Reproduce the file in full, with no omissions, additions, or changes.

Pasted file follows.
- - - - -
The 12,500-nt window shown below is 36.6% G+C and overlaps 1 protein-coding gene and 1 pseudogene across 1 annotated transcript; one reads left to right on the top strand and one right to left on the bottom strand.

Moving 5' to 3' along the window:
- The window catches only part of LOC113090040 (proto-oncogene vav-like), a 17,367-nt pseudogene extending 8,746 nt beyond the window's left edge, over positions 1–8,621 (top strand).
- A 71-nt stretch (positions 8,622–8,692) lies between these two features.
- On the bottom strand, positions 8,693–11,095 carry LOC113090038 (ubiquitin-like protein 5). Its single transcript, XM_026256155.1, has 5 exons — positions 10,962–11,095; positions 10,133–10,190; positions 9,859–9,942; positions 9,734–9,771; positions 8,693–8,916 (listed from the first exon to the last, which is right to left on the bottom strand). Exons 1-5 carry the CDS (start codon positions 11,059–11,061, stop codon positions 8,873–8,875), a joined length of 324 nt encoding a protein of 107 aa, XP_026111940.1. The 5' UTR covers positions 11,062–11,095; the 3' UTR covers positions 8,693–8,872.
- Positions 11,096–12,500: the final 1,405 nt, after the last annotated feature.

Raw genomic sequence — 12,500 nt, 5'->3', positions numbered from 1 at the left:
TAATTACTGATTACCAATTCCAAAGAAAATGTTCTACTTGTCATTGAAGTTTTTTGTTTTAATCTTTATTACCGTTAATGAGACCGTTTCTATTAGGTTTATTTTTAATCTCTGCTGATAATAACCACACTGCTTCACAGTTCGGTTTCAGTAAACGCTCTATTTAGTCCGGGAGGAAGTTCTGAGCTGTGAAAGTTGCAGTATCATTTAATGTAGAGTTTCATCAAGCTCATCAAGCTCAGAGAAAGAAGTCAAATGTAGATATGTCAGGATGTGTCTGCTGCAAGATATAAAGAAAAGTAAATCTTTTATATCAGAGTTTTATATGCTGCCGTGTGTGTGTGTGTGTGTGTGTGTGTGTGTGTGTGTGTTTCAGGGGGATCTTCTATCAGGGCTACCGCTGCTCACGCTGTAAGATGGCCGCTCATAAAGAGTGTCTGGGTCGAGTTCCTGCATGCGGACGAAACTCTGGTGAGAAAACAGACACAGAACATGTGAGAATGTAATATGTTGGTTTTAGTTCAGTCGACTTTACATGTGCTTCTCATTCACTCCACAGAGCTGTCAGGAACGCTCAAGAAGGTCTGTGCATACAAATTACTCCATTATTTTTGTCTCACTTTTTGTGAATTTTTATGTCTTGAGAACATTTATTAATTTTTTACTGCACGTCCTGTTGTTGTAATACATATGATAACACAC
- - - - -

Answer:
The 12,500-nt window shown below is 36.6% G+C and overlaps 1 protein-coding gene and 1 pseudogene across 1 annotated transcript; one reads left to right on the top strand and one right to left on the bottom strand.

Moving 5' to 3' along the window:
- The window catches only part of LOC113090040 (proto-oncogene vav-like), a 17,367-nt pseudogene extending 8,746 nt beyond the window's left edge, over positions 1–8,621 (top strand).
- A 71-nt stretch (positions 8,622–8,692) lies between these two features.
- On the bottom strand, positions 8,693–11,095 carry LOC113090038 (ubiquitin-like protein 5). Its single transcript, XM_026256155.1, has 5 exons — positions 10,962–11,095; positions 10,133–10,190; positions 9,859–9,942; positions 9,734–9,771; positions 8,693–8,916 (listed from the first exon to the last, which is right to left on the bottom strand). Exons 1-5 carry the CDS (start codon positions 11,059–11,061, stop codon positions 8,873–8,875), a joined length of 324 nt encoding a protein of 107 aa, XP_026111940.1. The 5' UTR covers positions 11,062–11,095; the 3' UTR covers positions 8,693–8,872.
- Positions 11,096–12,500: the final 1,405 nt, after the last annotated feature.

Raw genomic sequence — 12,500 nt, 5'->3', positions numbered from 1 at the left:
TAATTACTGATTACCAATTCCAAAGAAAATGTTCTACTTGTCATTGAAGTTTTTTGTTTTAATCTTTATTACCGTTAATGAGACCGTTTCTATTAGGTTTATTTTTAATCTCTGCTGATAATAACCACACTGCTTCACAGTTCGGTTTCAGTAAACGCTCTATTTAGTCCGGGAGGAAGTTCTGAGCTGTGAAAGTTGCAGTATCATTTAATGTAGAGTTTCATCAAGCTCATCAAGCTCAGAGAAAGAAGTCAAATGTAGATATGTCAGGATGTGTCTGCTGCAAGATATAAAGAAAAGTAAATCTTTTATATCAGAGTTTTATATGCTGCCGTGTGTGTGTGTGTGTGTGTGTGTGTGTGTGTGTGTGTTTCAGGGGGATCTTCTATCAGGGCTACCGCTGCTCACGCTGTAAGATGGCCGCTCATAAAGAGTGTCTGGGTCGAGTTCCTGCATGCGGACGAAACTCTGGTGAGAAAACAGACACAGAACATGTGAGAATGTAATATGTTGGTTTTAGTTCAGTCGACTTTACATGTGCTTCTCATTCACTCCACAGAGCTGTCAGGAACGCTCAAGAAGGTCTGTGCATACAAATTACTCCATTATTTTTGTCTCACTTTTTGTGAATTTTTATGTCTTGAGAACATTTATTAATTTTTTACTGCACGTCCTGTTGTTGTAATACATATGATAACACAC